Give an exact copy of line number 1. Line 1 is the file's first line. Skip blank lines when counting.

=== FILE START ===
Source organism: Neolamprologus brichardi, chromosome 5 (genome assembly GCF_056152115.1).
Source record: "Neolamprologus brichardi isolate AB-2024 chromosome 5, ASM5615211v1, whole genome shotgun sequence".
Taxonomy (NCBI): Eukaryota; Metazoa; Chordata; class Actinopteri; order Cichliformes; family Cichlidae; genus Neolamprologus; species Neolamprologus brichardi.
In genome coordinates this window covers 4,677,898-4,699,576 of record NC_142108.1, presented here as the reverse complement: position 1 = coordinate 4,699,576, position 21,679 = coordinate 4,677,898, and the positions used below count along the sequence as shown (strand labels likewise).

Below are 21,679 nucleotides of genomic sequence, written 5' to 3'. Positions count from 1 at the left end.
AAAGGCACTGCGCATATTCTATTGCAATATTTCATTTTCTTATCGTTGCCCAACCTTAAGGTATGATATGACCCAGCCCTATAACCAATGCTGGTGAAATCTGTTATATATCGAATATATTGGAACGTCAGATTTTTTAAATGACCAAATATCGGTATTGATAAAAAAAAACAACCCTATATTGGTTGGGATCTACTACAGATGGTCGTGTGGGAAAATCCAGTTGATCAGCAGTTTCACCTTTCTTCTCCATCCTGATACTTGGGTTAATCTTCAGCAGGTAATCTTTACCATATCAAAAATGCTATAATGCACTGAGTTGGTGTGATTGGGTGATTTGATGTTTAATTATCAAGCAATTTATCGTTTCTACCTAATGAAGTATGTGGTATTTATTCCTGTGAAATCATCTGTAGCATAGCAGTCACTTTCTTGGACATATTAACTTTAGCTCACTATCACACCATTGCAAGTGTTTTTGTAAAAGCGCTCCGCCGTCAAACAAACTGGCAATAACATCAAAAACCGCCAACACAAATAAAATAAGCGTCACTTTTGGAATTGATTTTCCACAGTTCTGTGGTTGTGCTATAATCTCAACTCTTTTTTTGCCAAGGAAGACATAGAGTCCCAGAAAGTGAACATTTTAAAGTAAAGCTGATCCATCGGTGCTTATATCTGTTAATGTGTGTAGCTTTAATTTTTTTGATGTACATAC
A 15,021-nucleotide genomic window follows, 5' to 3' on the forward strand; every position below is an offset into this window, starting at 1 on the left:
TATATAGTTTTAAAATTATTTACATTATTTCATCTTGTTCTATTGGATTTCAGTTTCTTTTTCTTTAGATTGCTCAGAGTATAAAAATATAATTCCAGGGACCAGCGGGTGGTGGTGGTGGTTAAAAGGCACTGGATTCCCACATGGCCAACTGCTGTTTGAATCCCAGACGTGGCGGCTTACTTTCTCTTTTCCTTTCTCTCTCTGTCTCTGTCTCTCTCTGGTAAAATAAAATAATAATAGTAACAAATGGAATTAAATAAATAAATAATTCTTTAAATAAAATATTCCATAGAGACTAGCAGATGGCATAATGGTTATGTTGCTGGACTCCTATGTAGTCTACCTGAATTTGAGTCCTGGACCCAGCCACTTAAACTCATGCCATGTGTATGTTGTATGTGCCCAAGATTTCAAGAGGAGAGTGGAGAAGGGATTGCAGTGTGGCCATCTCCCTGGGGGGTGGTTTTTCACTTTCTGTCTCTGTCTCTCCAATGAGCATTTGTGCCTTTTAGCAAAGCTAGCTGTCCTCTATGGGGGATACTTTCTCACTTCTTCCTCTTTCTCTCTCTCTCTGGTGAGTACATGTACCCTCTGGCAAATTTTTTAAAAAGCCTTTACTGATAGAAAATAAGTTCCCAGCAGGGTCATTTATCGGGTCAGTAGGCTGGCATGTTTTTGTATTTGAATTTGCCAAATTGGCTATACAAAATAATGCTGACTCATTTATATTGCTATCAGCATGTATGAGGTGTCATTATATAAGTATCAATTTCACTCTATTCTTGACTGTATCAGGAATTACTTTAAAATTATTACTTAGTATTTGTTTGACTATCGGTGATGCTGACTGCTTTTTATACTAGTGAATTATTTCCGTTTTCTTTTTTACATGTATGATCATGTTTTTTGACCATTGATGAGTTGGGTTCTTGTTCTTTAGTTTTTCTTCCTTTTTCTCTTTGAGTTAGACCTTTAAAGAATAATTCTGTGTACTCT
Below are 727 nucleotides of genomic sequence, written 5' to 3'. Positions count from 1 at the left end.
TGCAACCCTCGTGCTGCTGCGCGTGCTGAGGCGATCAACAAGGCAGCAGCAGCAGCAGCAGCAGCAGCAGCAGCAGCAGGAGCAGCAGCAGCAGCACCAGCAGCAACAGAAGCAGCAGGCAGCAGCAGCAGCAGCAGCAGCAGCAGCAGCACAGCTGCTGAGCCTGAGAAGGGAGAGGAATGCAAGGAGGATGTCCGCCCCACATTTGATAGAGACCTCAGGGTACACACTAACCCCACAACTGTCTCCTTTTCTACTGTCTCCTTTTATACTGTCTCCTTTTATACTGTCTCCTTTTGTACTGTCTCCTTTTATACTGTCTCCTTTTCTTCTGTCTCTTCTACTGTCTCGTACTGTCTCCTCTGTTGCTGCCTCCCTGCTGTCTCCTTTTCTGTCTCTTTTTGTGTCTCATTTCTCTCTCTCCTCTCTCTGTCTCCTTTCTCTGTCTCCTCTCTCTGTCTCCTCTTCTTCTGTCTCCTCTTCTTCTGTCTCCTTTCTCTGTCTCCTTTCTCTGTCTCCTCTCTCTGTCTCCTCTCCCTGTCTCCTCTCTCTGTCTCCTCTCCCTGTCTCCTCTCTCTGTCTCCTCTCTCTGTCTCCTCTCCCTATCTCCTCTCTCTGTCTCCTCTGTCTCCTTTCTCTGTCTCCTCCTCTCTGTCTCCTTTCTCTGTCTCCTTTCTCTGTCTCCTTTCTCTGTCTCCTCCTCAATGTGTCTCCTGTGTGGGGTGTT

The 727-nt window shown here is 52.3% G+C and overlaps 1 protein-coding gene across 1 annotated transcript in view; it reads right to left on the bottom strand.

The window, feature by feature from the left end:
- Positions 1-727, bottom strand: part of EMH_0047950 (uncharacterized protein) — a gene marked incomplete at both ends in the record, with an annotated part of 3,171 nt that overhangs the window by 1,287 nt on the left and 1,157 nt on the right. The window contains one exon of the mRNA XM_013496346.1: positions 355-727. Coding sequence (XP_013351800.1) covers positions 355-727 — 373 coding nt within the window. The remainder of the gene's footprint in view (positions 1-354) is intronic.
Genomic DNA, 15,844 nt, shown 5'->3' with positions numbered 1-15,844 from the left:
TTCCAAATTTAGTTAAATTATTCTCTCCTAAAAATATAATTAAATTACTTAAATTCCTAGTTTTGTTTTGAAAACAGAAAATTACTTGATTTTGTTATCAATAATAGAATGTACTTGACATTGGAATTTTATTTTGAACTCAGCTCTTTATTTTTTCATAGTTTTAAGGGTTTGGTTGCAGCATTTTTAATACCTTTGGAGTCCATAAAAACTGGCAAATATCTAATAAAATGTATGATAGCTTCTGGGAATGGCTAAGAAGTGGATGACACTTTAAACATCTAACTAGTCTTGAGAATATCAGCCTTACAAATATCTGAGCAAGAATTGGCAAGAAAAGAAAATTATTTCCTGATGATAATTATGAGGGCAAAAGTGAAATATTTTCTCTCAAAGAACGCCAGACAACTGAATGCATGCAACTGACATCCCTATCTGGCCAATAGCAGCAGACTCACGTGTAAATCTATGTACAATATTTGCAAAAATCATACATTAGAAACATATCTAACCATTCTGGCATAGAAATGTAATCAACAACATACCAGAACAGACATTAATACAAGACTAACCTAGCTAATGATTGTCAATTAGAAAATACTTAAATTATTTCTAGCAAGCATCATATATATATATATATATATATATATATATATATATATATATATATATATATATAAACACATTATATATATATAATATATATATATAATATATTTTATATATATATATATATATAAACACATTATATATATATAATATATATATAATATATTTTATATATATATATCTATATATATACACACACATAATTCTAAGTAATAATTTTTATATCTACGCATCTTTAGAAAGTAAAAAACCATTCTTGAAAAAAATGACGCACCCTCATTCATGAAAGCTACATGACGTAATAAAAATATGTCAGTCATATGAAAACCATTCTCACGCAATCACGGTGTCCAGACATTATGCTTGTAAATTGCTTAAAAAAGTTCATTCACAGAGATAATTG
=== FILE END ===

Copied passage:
Source organism: Neolamprologus brichardi, chromosome 5 (genome assembly GCF_056152115.1).